Engineering Internship This Summer?…Make THIS Your #1 Priority

It won’t be long before thousands of students will enter the real world of engineering for the first time as interns. If my own internship experience is representative, many of them will arrive unprepared.

Engineering Internship

Sure, most interns will be prepared technically to tackle the projects they’re given, but what most won’t realize is the importance of focusing on the non-technical side of their projects and internships too.

What I’m referring to is the people side of business. More specifically, I’m talking about the importance that relationships play in being successful in an engineering workplace (and in life).

Relationships 101

Unfortunately, most engineering curriculums don’t have a class called Relationships 101. After all, we all know how to interact effectively and get along with others, don’t we?

On the contrary, I would suggest that we don’t know nearly as much about this topic as we should. This is a real shame too because if we had this skill it would make life at work a lot more fun, and far more productive. Life outside of work would be much, much better too.

A New STRAIGHT TALK GUIDE is Coming on Internships

For this reason and others, I’m in the midst of finishing a STRAIGHT TALK GUIDE that will focus on internship success.

Scheduled for release soon as a FREE download, it will be titled, DOMINATING YOUR INTERNSHIP: The Ultimate GUIDE to Creating an Awesome and Invaluable Experience as an Engineering or STEM Intern.

Given what’s in this post so far, you’d be right to suspect that the new GUIDE will provide significant guidance on how to initiate and build a wide array of relationships during an internship.

I’m in the camp that believes that building sound, authentic relationships should be a top priority for all interns. There are many reasons for this, but here are five of my favorites.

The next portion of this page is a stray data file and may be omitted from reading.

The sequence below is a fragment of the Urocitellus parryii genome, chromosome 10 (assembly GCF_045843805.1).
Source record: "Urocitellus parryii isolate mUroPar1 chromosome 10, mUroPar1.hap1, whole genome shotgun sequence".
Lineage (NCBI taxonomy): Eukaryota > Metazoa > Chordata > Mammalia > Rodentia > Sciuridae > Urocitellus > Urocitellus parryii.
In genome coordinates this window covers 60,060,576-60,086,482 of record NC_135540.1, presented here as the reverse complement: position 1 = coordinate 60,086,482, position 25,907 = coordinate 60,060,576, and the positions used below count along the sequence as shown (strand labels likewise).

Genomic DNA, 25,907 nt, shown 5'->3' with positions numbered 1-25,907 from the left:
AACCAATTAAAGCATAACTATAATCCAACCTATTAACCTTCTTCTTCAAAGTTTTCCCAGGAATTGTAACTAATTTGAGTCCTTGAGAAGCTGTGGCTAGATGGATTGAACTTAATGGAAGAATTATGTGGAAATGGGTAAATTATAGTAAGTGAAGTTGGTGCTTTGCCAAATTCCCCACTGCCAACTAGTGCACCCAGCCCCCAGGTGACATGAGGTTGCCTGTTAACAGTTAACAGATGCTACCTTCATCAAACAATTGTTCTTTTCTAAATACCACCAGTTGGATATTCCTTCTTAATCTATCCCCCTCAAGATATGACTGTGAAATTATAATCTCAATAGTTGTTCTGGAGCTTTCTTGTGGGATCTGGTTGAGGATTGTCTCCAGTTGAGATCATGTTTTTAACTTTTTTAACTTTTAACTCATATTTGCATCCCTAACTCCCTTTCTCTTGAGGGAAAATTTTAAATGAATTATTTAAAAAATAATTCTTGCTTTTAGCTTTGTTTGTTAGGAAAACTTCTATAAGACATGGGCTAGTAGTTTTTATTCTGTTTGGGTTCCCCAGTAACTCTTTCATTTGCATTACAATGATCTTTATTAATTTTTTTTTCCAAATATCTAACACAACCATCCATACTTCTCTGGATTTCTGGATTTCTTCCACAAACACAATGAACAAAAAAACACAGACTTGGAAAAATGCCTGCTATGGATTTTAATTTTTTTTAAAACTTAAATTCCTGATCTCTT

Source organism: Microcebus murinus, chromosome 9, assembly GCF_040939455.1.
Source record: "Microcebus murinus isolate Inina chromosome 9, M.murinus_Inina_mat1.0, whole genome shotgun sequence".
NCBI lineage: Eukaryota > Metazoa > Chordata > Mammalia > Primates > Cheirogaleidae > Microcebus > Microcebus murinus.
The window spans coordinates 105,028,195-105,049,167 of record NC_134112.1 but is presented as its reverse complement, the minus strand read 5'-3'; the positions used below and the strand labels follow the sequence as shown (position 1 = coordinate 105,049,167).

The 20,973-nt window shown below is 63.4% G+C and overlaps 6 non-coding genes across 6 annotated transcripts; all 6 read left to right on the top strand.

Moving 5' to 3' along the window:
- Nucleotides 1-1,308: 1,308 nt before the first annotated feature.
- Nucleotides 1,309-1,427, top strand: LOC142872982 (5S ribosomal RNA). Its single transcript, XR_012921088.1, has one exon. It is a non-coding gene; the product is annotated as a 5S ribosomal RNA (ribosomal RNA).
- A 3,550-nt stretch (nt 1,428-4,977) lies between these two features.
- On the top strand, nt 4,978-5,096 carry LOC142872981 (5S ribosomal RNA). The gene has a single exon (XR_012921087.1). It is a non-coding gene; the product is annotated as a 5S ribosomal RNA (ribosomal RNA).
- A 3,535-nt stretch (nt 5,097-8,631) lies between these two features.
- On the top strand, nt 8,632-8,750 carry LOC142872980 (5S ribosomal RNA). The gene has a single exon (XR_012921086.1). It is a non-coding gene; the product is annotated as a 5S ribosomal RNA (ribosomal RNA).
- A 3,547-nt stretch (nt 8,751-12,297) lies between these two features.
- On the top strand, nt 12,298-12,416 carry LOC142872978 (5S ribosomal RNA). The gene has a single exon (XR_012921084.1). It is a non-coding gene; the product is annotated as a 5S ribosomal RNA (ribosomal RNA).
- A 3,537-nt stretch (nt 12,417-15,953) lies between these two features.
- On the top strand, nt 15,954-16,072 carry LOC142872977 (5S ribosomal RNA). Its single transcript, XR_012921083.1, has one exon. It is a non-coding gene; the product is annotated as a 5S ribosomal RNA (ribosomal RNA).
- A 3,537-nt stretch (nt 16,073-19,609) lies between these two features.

Five Reasons Interns Should Make Building Relationships a Priority

Reason #1: You Can Learn From Others

Internships are all about learning and growing. But you can’t learn in isolation. Reaching out to coworkers throughout your company is a vital way for you to learn new skills, and to learn about the company, it’s culture, it’s products and services, it’s growth potential, and much more.

The more people you meet and talk with, the more you will learn. Be a sponge and soak it all in.

Relationships are all there is.  Everything in the universe only exists because it is in relationship to everything else. Nothing exists in isolation. We have to stop pretending we are individuals that can go it alone.    Dr. Margaret Wheatley

Reason #2: Others Can Learn About You

Let’s face it. An engineering internship is sort of like an extended interview where you have the luxury of being paid. Whether you like it or not, every conversation you have leaves an impression with the other person, and ultimately with the company.

Along with excelling at your assigned projects, another important job is to ensure that the impressions you leave with others are positive. This is isn’t hard, but it does require that you be intentional about it.

Reason #3: Skill-building For The Long Haul

Interns are students. Companies don’t expect you to know everything and to be perfect.

Why not use your internship session to build and hone the relationship skills that will be vital to building a remarkable career after graduation? It’s ok if you make a mistake or two along the way.

Reason #4: It’s Fun

It can be a bit scary at first if you’re a rookie, but reaching out to others who you don’t know can be a lot of fun. It can be a real kick to find people who have interests in common with you.

The advice I give young people (and adults too) who need to build the skill of reaching out to others is to download (it’s FREE) and use my first STRAIGHT TALK GUIDE. It’s titled, Conducting Informational Interviewing, and provides step by step instructions on how to master this important life skill.

Reason #5: Internship Friendships Can Turn Into Long Term Professional Relationships

One of the favorite stories I like to share about this topic is how a coworker I met during my first John Deere internship in 1979 became a side-by-side project partner almost 30 years later.

With the advent of LinkedIn, Facebook, Twitter, and other social media apps, it’s even easier today to maintain and build a relationship that you start during an internship. 

Question: What’s a favorite piece of advice that you would offer a a first time engineering intern about building relationships? You can leave a comment by clicking here.

ECL Readers: I vlogged HERE about how conversations are the key to creating outstanding relationships. One of my favorite books about conversational distinctions is Leadership and the Art of Conversation by Kim Krisco.



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